Many NGOs, the UN and its agencies, all the world religions, governments, experts, are making efforts on so many fronts to counter these forms of discrimination. They are slowly but surely paying off. But I will end with a fourth and final discrimination: a deficit of women elected to political leadership and a final form of action to counter that: having more women’s political representation, more women involved in politics. Don’t expect speedy or effective results… Women having the vote, and getting relatively high numbers of women into parliaments, even having a woman leader: none of these things necessarily change much. But there are some women in politics who do make you feel hopeful – I’ll mention two near home –one in Ireland, former President of the Republic Mary Robinson, now a very active campaigner for human rights, one in England, Caroline Lucas, Green Party leader and MP for Brighton, a woman active in conflict-resolution and peace-building in Europe and far beyond.

These are in my thoughts today and will be on 8 March – IWD itself, along with the sweethearts and wives with their bouquets of mimosa, and the teachers, and the mothers and grannies graced with the gifts of children. But in my thoughts as well are, and will be, those women who in 1917 left the bread-queues to join huge processions, defying the guns of the soldiery, demanding bread for their hungry little ones; and the ‘missing women’ who ought to be with us and aren’t, and finally those women in 2011 who are very much with us, demanding not just bread but schools and schoolbooks, clean water, healthcare and decently paid jobs. There are things to celebrate, yes, absolutely – but also things, and thoughts, from far distant places and from past times, to kickstart our own selves into action in the here and now.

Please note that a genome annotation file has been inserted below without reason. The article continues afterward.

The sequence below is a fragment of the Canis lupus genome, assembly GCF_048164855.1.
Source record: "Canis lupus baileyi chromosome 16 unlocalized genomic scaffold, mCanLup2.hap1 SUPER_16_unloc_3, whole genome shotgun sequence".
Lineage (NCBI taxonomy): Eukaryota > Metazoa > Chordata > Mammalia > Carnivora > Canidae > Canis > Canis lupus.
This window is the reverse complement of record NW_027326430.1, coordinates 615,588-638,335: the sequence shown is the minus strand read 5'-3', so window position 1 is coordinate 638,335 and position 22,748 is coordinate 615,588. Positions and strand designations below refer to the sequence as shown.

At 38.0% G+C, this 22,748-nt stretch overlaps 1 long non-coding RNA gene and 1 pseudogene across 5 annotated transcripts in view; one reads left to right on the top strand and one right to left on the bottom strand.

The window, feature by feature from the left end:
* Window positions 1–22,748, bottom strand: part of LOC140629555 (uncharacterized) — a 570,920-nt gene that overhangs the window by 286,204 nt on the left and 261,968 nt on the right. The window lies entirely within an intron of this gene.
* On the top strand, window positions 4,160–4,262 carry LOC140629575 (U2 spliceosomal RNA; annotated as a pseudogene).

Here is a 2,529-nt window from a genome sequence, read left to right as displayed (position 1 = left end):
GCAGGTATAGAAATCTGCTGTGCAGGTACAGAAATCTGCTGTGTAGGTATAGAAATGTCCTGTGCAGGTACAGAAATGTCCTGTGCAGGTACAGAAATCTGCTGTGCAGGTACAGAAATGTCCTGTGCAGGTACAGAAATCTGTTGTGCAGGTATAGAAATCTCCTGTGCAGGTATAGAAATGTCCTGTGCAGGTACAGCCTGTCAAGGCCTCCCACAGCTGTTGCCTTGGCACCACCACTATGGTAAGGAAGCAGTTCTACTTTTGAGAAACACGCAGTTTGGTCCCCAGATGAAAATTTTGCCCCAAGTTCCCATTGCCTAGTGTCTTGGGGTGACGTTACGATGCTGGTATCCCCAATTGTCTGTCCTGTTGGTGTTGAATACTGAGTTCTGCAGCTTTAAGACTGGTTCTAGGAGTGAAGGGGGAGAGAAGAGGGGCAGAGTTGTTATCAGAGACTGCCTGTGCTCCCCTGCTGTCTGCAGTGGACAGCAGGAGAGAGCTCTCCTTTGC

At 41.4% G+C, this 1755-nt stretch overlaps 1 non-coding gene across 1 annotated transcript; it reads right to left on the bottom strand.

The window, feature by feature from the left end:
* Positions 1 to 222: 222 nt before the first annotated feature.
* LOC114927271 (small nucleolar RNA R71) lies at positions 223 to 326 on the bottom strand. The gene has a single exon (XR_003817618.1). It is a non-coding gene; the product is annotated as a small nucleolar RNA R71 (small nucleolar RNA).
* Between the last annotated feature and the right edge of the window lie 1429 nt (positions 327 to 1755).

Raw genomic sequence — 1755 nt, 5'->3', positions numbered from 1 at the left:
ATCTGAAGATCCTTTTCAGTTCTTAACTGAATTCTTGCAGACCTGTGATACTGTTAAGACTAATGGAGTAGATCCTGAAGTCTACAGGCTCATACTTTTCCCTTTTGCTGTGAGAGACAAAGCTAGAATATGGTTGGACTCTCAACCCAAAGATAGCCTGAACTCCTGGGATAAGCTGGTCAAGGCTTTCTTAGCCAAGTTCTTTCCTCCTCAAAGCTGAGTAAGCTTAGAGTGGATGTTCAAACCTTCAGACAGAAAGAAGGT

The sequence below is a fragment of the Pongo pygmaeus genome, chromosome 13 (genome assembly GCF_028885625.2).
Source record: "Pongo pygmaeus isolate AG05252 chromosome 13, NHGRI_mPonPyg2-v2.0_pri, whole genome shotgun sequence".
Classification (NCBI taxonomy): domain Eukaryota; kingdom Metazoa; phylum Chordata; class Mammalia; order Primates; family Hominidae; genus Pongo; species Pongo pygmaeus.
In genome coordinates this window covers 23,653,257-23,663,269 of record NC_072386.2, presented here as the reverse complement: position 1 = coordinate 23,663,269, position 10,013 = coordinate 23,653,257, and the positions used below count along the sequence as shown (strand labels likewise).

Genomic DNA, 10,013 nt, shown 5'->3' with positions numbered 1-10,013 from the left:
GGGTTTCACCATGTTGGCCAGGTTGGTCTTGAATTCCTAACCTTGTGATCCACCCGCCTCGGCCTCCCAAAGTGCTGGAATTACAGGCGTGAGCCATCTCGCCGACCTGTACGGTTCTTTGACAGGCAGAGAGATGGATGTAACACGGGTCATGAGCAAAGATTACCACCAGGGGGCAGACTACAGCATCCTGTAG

Short bibliography for International Women’s Day

In History Workshop Journal 39 (Spring 1995), pp. iii-iv, ‘Change and Continuity’, the editors for that issue, Felix Driver and Raphael Samuel, explained, a shade defensively, why ‘a journal of socialist and feminist historians’ was henceforth to be dropped as a subtitle.

On the early history of IWD: T. Kaplan, ‘On the socialist origins of International Women’s Day’, Feminist Studies 11 (1985), pp. 163-71.

The Wikipedia article, ‘International Women’s Day’, has further references.

For various forms of deficit and discrimination, see:

  • Sen, ‘Gender and Cooperative Conflicts’, in I. Tinker ed, Persistent Inequalities (Oxford, 1990), pp. 123-49.
  • Drèze and A. Sen, Hunger and Public Action (Oxford, 1989)
  • Sen  and M. C. Nussbaum eds, The Quality of Life (Oxford, 1993)
  • M. C. Nussbaum, Sex and Social Justice (Oxford, 1999)
  • Sen, The Idea of Justice (London, 2009)
  • R. Wilkinson and K. Pickett, The Spirit Level (London, 2009)

 

Jinty Nelson, emeritus professor, Department of History, King’s College London, is a member of the editorial collective of History Workshop Journal.